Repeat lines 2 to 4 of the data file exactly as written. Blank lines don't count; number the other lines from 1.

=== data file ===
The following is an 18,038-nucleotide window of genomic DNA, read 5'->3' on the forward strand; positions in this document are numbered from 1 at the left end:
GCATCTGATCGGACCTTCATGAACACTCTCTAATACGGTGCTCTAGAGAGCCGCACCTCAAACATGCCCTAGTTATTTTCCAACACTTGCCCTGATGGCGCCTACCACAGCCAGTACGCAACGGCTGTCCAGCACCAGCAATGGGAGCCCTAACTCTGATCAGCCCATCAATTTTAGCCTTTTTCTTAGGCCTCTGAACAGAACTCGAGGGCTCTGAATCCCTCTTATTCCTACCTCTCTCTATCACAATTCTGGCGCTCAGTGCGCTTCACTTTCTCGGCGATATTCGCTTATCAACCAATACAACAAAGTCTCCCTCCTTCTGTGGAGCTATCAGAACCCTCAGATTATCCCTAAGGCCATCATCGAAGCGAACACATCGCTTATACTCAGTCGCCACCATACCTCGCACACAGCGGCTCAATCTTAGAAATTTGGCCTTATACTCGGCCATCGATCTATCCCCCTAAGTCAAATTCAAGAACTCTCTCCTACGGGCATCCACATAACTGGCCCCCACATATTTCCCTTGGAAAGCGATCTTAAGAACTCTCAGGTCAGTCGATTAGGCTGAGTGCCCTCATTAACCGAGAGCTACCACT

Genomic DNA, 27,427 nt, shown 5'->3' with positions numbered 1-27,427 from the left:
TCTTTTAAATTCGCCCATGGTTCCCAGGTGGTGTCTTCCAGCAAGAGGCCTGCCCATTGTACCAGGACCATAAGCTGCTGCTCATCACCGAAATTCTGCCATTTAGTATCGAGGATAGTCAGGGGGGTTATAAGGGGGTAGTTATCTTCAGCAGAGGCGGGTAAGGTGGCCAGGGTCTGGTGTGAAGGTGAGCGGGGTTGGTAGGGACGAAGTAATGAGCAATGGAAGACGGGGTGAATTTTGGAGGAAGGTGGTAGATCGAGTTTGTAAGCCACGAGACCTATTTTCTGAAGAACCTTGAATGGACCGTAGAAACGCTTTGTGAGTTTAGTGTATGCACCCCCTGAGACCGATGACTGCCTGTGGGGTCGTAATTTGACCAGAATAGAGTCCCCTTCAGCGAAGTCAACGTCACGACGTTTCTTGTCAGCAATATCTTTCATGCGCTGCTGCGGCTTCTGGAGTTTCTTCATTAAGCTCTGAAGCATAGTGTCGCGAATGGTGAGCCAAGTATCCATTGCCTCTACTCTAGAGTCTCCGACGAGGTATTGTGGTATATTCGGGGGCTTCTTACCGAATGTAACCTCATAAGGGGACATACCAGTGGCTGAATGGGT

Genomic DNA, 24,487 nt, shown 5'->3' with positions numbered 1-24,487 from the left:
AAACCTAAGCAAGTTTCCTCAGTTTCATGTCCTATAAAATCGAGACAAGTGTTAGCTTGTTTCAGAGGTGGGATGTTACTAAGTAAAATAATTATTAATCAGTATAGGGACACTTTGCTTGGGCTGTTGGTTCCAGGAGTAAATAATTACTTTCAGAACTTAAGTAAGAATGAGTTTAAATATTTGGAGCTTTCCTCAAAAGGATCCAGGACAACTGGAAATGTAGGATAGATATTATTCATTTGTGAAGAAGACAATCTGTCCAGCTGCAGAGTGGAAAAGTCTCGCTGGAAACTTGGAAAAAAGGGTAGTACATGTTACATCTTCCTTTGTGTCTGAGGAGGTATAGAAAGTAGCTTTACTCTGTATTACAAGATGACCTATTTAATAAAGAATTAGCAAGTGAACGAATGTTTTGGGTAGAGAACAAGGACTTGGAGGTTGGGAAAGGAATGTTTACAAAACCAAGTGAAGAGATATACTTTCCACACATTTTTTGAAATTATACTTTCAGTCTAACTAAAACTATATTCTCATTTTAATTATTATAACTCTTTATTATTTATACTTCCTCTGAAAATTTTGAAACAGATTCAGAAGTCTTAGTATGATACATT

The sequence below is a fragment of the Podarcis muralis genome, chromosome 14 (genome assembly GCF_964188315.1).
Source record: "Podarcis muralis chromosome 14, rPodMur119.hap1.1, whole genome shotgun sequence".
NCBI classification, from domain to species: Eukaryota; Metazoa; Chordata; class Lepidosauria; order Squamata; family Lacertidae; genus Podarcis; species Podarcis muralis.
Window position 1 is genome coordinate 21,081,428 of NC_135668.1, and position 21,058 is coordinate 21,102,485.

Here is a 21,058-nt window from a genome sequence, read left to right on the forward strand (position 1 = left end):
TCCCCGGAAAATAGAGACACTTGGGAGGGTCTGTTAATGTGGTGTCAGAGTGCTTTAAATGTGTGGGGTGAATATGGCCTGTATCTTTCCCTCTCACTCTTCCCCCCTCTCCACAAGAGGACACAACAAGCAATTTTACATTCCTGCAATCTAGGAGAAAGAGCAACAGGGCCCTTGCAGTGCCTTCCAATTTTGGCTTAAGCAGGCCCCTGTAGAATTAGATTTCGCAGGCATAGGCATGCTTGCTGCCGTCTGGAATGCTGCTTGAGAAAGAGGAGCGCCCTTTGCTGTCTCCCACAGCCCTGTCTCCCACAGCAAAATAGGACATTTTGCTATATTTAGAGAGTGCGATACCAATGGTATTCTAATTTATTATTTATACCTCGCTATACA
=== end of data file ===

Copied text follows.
GCATCTGATCGGACCTTCATGAACACTCTCTAATACGGTGCTCTAGAGAGCCGCACCTCAAACATGCCCTAGTTATTTTCCAACACTTGCCCTGATGGCGCCTACCACAGCCAGTACGCAACGGCTGTCCAGCACCAGCAATGGGAGCCCTAACTCTGATCAGCCCATCAATTTTAGCCTTTTTCTTAGGCCTCTGAACAGAACTCGAGGGCTCTGAATCCCTCTTATTCCTACCTCTCTCTATCACAATTCTGGCGCTCAGTGCGCTTCACTTTCTCGGCGATATTCGCTTATCAACCAATACAACAAAGTCTCCCTCCTTCTGTGGAGCTATCAGAACCCTCAGATTATCCCTAAGGCCATCATCGAAGCGAACACATCGCTTATACTCAGTCGCCACCATACCTCGCACACAGCGGCTCAATCTTAGAAATTTGGCCTTATACTCGGCCATCGATCTATCCCCCTAAGTCAAATTCAAGAACTCTCTCCTACGGGCATCCACATAACTGGCCCCCACATATTTCCCTTGGAAAGCGATCTTAAGAACTCTCAGGTCAGTCGATTAGGCTGAGTGCCCTCATTAACCGAGAGCTACCACT

Genomic DNA, 27,427 nt, shown 5'->3' with positions numbered 1-27,427 from the left:
TCTTTTAAATTCGCCCATGGTTCCCAGGTGGTGTCTTCCAGCAAGAGGCCTGCCCATTGTACCAGGACCATAAGCTGCTGCTCATCACCGAAATTCTGCCATTTAGTATCGAGGATAGTCAGGGGGGTTATAAGGGGGTAGTTATCTTCAGCAGAGGCGGGTAAGGTGGCCAGGGTCTGGTGTGAAGGTGAGCGGGGTTGGTAGGGACGAAGTAATGAGCAATGGAAGACGGGGTGAATTTTGGAGGAAGGTGGTAGATCGAGTTTGTAAGCCACGAGACCTATTTTCTGAAGAACCTTGAATGGACCGTAGAAACGCTTTGTGAGTTTAGTGTATGCACCCCCTGAGACCGATGACTGCCTGTGGGGTCGTAATTTGACCAGAATAGAGTCCCCTTCAGCGAAGTCAACGTCACGACGTTTCTTGTCAGCAATATCTTTCATGCGCTGCTGCGGCTTCTGGAGTTTCTTCATTAAGCTCTGAAGCATAGTGTCGCGAATGGTGAGCCAAGTATCCATTGCCTCTACTCTAGAGTCTCCGACGAGGTATTGTGGTATATTCGGGGGCTTCTTACCGAATGTAACCTCATAAGGGGACATACCAGTGGCTGAATGGGT